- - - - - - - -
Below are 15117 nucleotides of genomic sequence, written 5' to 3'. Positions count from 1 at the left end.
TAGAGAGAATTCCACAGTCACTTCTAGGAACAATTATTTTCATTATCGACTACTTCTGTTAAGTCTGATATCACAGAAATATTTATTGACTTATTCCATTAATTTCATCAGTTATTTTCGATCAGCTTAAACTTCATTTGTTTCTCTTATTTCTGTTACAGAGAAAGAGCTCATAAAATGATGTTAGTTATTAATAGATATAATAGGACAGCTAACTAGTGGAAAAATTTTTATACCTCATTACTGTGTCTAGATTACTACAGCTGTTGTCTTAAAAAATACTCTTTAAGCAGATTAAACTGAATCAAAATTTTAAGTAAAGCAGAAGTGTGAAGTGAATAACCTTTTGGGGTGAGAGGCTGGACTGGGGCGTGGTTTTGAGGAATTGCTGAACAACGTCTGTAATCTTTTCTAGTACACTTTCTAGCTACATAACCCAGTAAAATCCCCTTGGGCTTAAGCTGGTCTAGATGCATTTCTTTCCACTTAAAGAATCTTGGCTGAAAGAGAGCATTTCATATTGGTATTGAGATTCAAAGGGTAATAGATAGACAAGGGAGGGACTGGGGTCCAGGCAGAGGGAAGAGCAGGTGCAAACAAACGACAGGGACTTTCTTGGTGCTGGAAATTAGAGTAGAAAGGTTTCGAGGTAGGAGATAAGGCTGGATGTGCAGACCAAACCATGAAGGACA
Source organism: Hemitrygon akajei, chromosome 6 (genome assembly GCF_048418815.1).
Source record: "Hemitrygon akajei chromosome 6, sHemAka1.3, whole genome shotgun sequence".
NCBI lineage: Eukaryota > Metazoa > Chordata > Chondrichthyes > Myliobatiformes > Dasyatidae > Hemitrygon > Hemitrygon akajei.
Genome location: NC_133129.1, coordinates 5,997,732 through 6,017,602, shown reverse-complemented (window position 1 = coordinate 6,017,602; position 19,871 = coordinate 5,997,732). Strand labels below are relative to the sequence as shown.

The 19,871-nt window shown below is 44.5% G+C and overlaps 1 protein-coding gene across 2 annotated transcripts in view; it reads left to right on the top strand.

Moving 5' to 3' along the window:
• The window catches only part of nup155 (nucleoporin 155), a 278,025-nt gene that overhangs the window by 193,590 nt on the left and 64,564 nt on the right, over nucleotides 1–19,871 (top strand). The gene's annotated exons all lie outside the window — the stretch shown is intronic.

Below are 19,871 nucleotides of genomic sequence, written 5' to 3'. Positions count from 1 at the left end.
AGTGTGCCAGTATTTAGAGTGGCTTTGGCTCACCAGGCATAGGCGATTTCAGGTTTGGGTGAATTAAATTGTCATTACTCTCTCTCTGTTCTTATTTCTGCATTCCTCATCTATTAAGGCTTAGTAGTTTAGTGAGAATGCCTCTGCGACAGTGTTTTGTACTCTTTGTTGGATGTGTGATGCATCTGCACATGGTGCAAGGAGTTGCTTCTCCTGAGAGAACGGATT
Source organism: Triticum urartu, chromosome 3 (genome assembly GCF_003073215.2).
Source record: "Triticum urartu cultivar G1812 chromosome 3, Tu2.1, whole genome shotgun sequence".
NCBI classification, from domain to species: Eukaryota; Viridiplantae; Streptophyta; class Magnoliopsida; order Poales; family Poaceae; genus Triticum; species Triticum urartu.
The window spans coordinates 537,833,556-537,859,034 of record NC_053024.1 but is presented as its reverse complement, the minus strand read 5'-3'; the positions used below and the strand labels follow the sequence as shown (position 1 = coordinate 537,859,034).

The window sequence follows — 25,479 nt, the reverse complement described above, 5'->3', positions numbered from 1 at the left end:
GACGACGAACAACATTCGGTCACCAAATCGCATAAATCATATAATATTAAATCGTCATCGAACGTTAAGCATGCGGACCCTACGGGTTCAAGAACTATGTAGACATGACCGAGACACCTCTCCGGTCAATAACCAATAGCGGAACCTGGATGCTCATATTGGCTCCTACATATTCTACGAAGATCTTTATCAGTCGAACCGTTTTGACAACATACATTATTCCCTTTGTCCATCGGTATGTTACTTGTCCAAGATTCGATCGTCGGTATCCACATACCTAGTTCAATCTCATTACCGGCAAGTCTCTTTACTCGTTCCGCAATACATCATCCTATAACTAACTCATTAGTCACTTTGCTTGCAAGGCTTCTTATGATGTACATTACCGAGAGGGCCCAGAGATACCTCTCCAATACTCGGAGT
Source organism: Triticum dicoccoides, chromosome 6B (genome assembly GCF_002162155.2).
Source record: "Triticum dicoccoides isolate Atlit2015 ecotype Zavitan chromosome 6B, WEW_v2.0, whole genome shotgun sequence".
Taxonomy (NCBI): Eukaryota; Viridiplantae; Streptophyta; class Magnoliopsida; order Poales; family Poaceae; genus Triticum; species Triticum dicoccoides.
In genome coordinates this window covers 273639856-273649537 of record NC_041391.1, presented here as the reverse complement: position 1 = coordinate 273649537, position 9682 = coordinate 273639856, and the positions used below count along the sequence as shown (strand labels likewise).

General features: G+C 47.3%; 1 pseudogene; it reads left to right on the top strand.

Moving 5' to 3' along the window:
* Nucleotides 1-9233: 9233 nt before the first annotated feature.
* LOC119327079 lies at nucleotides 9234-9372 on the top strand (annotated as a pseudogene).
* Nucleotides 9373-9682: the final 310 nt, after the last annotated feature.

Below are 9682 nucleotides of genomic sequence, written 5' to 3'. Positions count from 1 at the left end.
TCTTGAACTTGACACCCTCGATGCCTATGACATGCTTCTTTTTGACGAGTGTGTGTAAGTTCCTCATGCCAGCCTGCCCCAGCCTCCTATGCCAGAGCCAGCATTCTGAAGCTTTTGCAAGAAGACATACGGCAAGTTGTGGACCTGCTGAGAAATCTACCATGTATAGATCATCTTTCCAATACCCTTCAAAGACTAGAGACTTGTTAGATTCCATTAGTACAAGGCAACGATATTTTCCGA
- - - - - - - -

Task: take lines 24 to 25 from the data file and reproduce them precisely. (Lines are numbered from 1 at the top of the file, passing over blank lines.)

* Nucleotides 1-9233: 9233 nt before the first annotated feature.
* LOC119327079 lies at nucleotides 9234-9372 on the top strand (annotated as a pseudogene).